BTW I much prefer the health care in EU to the US any day having experienced both.

  7. Krugs needs to harden up and stop playing victim. He knows the difference between a cable news panel and a university debate, yet he bemoans they took to him with banality. I bet there wouldn’t have been a problem if that banality had continued about his Nobel. How many thousands of spots like this has he done before, are they all big thinking and do they all go down the path of talking exclusively about whatever piece of memorabilia he’s flogging?

    And he hardly stands above them when he scurries back to the NYT and takes a cheap shot amongst the safety of his people, stating the obvious about the terrible investment advice you’ll get by watching cable business news. Just so he can be bombarded with messages of support from his fans like “Don’t worry, Paul, I stopped watching CNBC years ago.”

  8. Any conservative or libertarian posters please link to your economic heroes with insights and solutions….

    nb. I’m already familiar with Judith Sloan’s views.

      • Well that certainly didn’t work, so let’s try it again…..

        After the Austrians excommunicated Greenspan, it was only a matter of time before they would get around to Friedman. This sleight-of-hand allows them to start out with a clean slate, as if they had nothing at all to do with the policies that got us into our current situation. There certainly didn’t seem to be too much difference between these two Chicago Boys back in 1975 when they traispsed down to Chile to throw their unbridled support behind the brutal military dictatorship of Augusto Pinochet. As Hayek told a Chilean interviewer the time: “My personal preference leans toward a liberal dictatorship rather than toward a democratic government devoid of liberalism.”

        And as the Mexican write Carlos Fuentes observed in The Buried Mirror:


        “In a savage action, Allende partisans were rounded up, gathered in a stadium, and murdered en masse. Others were sent to concentration camps, and still others were exiled and sometimes murdered abroad. Pinochet did all this in the name of democracy and anticommunism.”

        **end quote**

        I’ve always admired the erudition with which Hannah Arendt took down the pathological ideologies peddled by schools of “thought” like the Austrian School:


        “[I]n our own century this country has shown a deplorable inclination to succumb to and to magnify almost every fad and humbug which the disintegration not of the West but of the European political and social fabric after the First World War has brought into intellectual prominence. The strange magnification and, sometimes, distortion of a host of pseudo-scientific nonsense—-particularly in the social and psychological sciences—-may be due to the fact that these theories, once they had crossed the Atlantic, lost their basis of reality and with it all limitations through common sense. But the reason America has shown such ready receptivity to far-fetched ideas and grotesque notions may simply be that the human mind stands in need of concepts if it is to function at all; hence it will accept almost anything whenever its foremost task, the comprehensive understanding of reality and the coming to terms with it, is in danger of being compromised.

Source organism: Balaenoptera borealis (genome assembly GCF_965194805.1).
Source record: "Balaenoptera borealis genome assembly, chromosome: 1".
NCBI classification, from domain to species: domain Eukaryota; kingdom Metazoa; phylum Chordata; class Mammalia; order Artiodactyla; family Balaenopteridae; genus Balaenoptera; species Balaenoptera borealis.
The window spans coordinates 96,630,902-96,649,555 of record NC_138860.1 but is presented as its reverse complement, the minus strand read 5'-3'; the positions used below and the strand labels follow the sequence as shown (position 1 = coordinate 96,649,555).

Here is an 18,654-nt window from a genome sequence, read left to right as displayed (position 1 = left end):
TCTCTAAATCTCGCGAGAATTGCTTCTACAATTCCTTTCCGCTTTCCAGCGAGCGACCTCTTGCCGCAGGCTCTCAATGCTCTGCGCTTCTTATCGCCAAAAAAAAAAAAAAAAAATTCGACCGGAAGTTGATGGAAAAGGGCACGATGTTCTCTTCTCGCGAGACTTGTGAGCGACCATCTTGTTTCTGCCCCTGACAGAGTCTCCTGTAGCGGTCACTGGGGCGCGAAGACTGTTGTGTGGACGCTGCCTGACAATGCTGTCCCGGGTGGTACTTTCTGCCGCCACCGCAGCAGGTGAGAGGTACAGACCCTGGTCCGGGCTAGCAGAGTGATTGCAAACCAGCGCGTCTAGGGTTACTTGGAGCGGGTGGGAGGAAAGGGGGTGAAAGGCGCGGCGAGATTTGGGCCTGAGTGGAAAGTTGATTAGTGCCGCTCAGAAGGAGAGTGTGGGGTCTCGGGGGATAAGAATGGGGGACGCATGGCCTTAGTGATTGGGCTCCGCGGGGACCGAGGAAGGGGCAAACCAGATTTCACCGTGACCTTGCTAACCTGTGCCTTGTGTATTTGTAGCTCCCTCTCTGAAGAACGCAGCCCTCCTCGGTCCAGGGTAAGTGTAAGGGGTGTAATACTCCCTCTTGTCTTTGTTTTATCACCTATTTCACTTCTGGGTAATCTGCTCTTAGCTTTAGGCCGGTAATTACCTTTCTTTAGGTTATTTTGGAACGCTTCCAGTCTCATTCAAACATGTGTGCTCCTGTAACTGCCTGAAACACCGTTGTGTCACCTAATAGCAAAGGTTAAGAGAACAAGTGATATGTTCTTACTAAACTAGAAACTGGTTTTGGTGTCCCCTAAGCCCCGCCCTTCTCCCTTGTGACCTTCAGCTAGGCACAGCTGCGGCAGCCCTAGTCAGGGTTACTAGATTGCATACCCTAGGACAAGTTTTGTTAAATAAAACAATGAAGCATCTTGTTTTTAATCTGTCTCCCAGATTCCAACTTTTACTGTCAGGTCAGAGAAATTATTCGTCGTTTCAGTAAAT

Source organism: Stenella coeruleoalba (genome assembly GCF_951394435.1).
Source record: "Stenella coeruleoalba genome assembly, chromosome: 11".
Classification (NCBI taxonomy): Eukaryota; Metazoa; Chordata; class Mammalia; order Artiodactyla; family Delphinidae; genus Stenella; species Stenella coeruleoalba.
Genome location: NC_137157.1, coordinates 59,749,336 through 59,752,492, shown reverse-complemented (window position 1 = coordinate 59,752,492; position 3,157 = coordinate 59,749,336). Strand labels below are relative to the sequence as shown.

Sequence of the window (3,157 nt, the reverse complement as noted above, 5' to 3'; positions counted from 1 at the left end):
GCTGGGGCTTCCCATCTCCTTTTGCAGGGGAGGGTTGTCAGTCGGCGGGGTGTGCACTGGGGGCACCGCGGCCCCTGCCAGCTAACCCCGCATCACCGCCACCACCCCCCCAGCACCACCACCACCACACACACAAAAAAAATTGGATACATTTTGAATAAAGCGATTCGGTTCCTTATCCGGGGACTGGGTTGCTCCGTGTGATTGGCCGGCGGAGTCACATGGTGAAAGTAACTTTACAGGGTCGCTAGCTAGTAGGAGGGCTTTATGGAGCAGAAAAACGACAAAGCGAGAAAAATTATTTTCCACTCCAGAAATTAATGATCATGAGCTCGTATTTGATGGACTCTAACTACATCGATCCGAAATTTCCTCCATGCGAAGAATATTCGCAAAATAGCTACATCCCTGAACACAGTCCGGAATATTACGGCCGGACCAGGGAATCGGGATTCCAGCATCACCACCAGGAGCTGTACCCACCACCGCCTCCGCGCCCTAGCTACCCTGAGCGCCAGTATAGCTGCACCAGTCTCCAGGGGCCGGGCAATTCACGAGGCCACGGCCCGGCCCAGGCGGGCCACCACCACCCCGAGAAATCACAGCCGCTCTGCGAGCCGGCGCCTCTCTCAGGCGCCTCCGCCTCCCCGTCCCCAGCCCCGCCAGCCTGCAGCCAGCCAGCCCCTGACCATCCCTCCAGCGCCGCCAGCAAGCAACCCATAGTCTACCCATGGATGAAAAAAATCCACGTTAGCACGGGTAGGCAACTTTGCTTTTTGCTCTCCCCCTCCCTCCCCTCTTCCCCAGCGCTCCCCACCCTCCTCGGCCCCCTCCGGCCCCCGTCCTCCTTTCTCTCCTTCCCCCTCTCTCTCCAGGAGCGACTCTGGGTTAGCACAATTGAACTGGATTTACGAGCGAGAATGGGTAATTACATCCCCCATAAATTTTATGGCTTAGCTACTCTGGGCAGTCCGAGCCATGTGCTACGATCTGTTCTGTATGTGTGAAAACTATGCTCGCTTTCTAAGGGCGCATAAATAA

Hannah Arendt, On Revolution

        **end quote**

  9. This debate, just like professional wrestling, is great entertainment, but one should not mistake it for a true contest. For the simple fact is that both Krugman and his supposed CNBC adversaries are on the same team, the creditor-class team, and in both of their ideologies debt is placed on a pedestal and deemed sacrosanct.

    To characterize someone like Krugman—-a neoclassicist masquerading in Keynesian drag—-as a “Keynesian” requires quite a leap into fantasyland. Krugman hails from the Rubinomics wing of the Democratic Party, that is the wing of the party controlled by the financiers and bankers. (For a great discussion on how characteropaths take benign ideologies and corrupt them for their own disordered purposes there’s the book by the Polish psychologist Andrew M. Lobaczewski, Political Ponerology.) In fact, Krugman does such an outrageous impersonation of a Keynesian that he reminds me of People Magazine’s “The Drag Queen of the Century,” Harris Glenn Milstead, aka Divine, who can be seen in action here:

    • good luck there glen. whoa. some time back i linked to a Brit Sitcom featuring the lumpenproletariat. Was rapidly deleted! (was brilliant though).

  10. That look on Krugman’s face of WTF?!? at the end kind of sums up contemporary economic debate not only in America, but in this country too… GOLD!